This documentary was very interesting, due to the fact that Slavoj Žižek is a very awkward person. However, he points out some interesting points, both good and bad. Here are my thoughts on the documentary.
- I actually liked his Titanic interpretation, where he talks about how Leonardo has to die in the end of the movie, otherwise the “fantasy” or sadness of “what could have been” of their love for one another would have fizzled out. Had Leonardo lived, they would have gone back to New York, made love for two weeks, and realize that it could never work between the two of them. That is the reality of the situation, however, killing off Leonardo keeps the fantasy alive in the minds of people, which I absolutely agree with. I believe that people do this all the time, that we cover up our “messed” up desires through fantasies, and this is exactly what James Cameron did to cover up the real desires of the two main characters (or the reality of the situation), by killing off Leonardo.
- The Starbucks example he provided was another point that I absolutely agreed with. People hide their “consumerism” thirst by trying to attach something “good” to the product that they are buying (they were going to buy it anyway), to not feel so guilty about purchasing something. The higher price paid for Starbucks coffee, people in their minds attach the “good”, which is “every cent of a dollar will save the “rain forests”, etc, to the coffee, to justify the higher price paid. Even though deep down inside, I believe that people know that they are paying a premium for no reason (coffee bean quality, materials, etc, are the same as other coffee products), but they hide this reality by attaching a reason to the product, for purchasing it at a higher price. Thinking back, I realized that even I do this all the time, for example, at the time I had an iPhone 4, the iPhone 5 just came out, and I really wanted it. Deep down inside, I knew that both phones were almost identical in terms of the functionalities that that I used, and that I wanted it just because it was “shinny”, “new” and “cool”. However, I masked all these desires, by convincing myself that I bought this new phone, because it had a better environmental rating compared to my phone.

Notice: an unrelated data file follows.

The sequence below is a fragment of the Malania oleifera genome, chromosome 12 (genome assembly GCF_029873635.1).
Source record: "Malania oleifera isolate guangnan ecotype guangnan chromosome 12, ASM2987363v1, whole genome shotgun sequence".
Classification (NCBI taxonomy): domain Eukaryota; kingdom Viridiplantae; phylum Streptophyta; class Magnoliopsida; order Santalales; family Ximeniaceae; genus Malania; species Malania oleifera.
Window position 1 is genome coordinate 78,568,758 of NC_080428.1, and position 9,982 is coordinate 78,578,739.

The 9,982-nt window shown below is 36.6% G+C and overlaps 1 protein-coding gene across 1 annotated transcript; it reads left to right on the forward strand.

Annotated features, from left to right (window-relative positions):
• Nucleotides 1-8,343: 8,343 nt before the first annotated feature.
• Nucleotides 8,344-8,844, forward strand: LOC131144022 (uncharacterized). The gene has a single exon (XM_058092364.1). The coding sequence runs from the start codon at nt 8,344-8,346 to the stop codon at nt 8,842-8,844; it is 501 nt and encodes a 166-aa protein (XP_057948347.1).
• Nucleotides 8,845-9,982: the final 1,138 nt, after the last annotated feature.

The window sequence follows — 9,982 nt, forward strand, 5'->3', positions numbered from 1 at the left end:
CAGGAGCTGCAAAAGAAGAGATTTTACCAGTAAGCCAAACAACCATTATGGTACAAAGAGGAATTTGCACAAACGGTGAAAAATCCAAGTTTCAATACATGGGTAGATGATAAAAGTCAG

- The ideologies he pointed out in Jaws made no sense to me. To him, the shark in the movie, represent all the fears of society, such as communism (a big one for when the movie released), another world war, the economy, etc. To me, the shark does not represent the fears of society, this was Slavoj’s point of view, which is fine with me, it is how he interpreted the movie. However, he goes on to say that this was Steven Spielberg’s (director) interpretation of the shark as well. I researched online and no where did I find Spielberg saying that the shark in the movie represented society’s fears. It is one thing to voice your own opinion and interpretation of the movie, but it is another to say what the director was “thinking” in his own head.
- For me personally, I wish that he had chosen more current movies to dissect, the parts in the documentary that I had a lot of trouble following was when he talked about the older films (anything older than 1970). Or he could have chosen more popular older films, so that more people could understand the ideologies he was pointing out in older films.
But overall, an interesting documentary, one that will definitely make me look for the “deeper” meaning in movies that I view in the future.